This week, the Syrian conflict enters its 10th year. There are millions of men, women, and children who have been forcibly displaced due to the continuous war. According to UNHCR, The UN Refugee Agency, more 5.6 million Syrians have fled the country, another 6.6 million people are displaced within Syria. Nearly 13.1 million people in Syria need humanitarian assistance. The war has resulted in damage to the healthcare centers and hospitals, schools, utilities, and water and sanitation systems. Families have also been separated, with little hope for reconnecting or resettlement. More than half of the people affected by the Syrian conflict are children.
Children make up more than 60 percent of those who’ve been driven from their homes. Many of these children remain out of school, with one third – or nearly 3 million school-age Syrian children – out of formal education.
As of January 2020, violence has escalated in Syria, attacks have moved further north to Idlib, and many displaced people have found themselves fleeing towards the border of Turkey. “JRS is deeply concerned by the initiation of new hostilities in Syria and the human impact this will have. We urge all policy makers to consider the impact of decisions upon the people of Syria who have already endured protracted suffering. Additional violence and displacement do not serve the long term good of Syria or the region. JRS requests the immediate suspension of all hostilities and the protection of civilians. JRS also urges all parties to ensure safe access to civilians and [internally displaced persons] by humanitarian organizations, “Jesuit Refugee Service Middle East and North Africa said in a statement.
JRS remains committed to our Syrian brothers and sisters who have been displaced by the war, both within the country and those who manage to cross the border. We currently work to serve those in need of emergency assistance, psychosocial support, community building, income generating activities, and education. JRS has been serving displaced Syrians in both Syria and host countries since the beginning of the conflict.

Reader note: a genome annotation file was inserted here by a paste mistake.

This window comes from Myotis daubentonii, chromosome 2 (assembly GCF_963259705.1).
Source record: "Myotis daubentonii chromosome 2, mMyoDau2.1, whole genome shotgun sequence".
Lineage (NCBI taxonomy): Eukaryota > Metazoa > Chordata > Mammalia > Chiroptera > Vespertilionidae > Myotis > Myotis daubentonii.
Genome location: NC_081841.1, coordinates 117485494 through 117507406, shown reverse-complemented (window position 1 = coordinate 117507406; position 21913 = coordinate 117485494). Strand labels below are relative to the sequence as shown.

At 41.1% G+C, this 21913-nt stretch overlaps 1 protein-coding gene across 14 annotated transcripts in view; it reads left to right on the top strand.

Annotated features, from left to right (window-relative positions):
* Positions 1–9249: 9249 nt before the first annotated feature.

In Syria, JRS’s work began before conflict broke out by serving Iraqis who fled to Syria. Since that time JRS has remained in Syria – and remains one of the only humanitarian organizations serving. JRS teams have experienced great threats.
JRS has also served Syrian refugees in host countries around the world. In the region, our work in Lebanon and Jordan has helped Syrian Refugees access education or work through trauma. In Europe, JRS has helped Syrian refugees with everything from legal assistance to recreational activities.
Learn about Zahra and Reem, two Syrian refugee sisters in Damascus that attend the JRS Community Center. The Center provides English courses, reading and writing classes, as well as fun activities for the youth. After their father died and mother remarried, they were abandoned then sent to live with their aunt and uncle.
Since they’ve started going to the Community Center, their confidence has increased as they engaged with other students, learned new skills, and have had the opportunity to be children. The girls have also been enrolled in school for two years, after they dropped out for several years.